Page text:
On September 20, 2005, Maine officials announced their decision to reject Title V Abstinence-Only-Until-Marriage Funding. With this action, Maine became one of the first states to reject this ideologically biased funding. 

Dr. Dora Anne Mills, the state’s public health director, stated that tighter federal control of the funding and its growing inconsistency with state law made it difficult for Maine to continue its more inclusive media campaign. (The state had already decided that due to Maine law, which mandates a comprehensive approach to sexuality education, abstinence-only-until-marriage funding could not be used in schools.) Dr. Mills also worried that this funding would not allow the state to help sexually active young people or lesbian, gay, bisexual, transgender, and questioning (LGBTQ) youth.3

Earlier that same month, the Maine Department of Education sent a letter to all school superintendents stating that abstinence-only-until-marriage programs do not fulfill the requirements of Maine law.4 At the time, Dr. Mills referred to abstinence-only-until-marriage funding as “ideological money” and said, “Studies show over and over again when youth are given full information, including abstinence, they make the healthiest choices possible.”5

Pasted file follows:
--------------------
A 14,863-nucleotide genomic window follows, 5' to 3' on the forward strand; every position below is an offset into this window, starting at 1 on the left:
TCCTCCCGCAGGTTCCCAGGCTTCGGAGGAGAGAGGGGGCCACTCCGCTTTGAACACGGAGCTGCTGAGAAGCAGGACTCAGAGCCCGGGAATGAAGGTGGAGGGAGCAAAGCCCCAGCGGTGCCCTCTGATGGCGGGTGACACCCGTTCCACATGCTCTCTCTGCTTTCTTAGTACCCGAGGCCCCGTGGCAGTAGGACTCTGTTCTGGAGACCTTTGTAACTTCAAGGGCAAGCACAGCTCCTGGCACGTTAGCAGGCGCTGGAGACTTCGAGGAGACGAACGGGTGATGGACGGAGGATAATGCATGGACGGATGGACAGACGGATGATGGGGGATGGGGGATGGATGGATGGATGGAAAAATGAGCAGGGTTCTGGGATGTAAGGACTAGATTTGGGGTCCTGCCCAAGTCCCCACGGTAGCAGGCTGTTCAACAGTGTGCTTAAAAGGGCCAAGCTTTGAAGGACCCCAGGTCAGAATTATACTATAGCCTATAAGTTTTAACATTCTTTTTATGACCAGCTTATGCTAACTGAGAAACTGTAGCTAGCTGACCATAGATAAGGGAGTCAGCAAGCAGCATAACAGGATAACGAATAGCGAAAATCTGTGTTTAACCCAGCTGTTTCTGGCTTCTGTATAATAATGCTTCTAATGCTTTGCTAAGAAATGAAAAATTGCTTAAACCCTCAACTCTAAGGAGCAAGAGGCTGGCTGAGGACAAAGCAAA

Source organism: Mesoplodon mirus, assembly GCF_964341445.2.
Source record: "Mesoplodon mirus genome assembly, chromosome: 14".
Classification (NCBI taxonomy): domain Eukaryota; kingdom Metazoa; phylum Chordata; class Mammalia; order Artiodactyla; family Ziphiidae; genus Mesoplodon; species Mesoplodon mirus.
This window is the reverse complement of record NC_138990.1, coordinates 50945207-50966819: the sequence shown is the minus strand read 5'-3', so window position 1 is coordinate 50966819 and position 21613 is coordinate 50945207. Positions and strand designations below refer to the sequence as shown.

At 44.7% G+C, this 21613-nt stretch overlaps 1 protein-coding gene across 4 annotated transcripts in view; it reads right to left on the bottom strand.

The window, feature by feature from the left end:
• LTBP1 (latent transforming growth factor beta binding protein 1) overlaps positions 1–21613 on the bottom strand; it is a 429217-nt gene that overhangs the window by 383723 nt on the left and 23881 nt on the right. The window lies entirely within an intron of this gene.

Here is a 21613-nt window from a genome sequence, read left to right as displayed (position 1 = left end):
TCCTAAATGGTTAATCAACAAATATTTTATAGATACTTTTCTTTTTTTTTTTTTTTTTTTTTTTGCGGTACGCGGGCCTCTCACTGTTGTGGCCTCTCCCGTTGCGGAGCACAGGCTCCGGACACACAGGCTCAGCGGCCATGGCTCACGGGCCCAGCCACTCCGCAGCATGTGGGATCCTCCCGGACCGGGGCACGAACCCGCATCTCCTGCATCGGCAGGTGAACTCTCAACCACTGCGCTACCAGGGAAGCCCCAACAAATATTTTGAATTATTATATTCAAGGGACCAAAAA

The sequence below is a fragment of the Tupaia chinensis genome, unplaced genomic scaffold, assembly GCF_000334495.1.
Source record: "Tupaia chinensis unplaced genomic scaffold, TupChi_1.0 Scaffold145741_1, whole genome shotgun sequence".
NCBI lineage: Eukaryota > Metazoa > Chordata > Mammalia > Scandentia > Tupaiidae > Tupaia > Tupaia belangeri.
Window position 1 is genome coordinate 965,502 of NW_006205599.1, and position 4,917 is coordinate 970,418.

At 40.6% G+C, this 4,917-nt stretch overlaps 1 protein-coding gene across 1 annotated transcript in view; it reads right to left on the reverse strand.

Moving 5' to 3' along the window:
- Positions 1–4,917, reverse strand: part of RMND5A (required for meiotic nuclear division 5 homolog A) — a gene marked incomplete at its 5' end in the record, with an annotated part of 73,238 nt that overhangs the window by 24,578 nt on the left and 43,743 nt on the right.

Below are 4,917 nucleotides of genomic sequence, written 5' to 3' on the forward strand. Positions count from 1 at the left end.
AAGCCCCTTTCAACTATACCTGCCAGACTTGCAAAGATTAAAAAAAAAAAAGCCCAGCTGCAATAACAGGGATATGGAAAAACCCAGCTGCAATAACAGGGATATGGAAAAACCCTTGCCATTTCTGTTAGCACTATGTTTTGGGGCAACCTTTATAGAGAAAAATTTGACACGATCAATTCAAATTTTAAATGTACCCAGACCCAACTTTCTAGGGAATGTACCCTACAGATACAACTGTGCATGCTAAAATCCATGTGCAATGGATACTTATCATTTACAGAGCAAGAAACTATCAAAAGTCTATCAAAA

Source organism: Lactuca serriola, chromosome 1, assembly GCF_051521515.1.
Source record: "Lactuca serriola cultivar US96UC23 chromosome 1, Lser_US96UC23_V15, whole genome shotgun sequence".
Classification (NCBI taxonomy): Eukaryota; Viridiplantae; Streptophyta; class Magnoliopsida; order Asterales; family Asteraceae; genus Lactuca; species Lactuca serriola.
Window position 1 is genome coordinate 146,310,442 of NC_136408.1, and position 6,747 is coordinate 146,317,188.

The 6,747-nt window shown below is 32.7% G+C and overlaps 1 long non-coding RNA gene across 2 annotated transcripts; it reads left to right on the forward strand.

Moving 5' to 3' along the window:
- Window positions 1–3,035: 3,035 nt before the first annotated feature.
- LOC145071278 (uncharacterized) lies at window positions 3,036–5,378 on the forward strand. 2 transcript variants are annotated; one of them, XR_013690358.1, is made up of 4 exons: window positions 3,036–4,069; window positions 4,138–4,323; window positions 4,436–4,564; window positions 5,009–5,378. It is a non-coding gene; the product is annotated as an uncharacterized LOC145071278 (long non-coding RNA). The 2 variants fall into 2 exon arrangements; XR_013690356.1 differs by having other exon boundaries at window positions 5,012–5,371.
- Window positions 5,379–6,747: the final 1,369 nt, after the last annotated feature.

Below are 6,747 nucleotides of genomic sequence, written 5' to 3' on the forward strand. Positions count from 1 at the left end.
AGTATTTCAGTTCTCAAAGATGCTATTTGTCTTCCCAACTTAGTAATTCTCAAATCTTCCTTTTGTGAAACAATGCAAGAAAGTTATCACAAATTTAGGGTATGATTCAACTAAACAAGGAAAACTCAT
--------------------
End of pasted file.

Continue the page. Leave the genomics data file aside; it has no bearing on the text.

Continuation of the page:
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Community-Based Abstinence Education (CBAE) and Adolescent Family Life Act (AFLA) Grantees

There is one CBAE grantee in Maine: Maine Character Resource (MCR). There is one AFLA grantee in Maine: People’s Regional Opportunity Program.

Maine Character Resource (formerly Heritage of Maine and Character Counts of Maine) uses “The Heritage Method” created by Heritage Community Services of South Carolina.6 According to its brochure, Maine Character Resource (MCR) offers a series of five, 90-minute classes for students in grades seven through 12; a “Pop” Program with shorter classes highlighting only part of the program; school assemblies; Heritage Keepers Club in schools, churches, and other community groups for students who have completed the program; information sessions about the program for communities; and a multi-session parent course.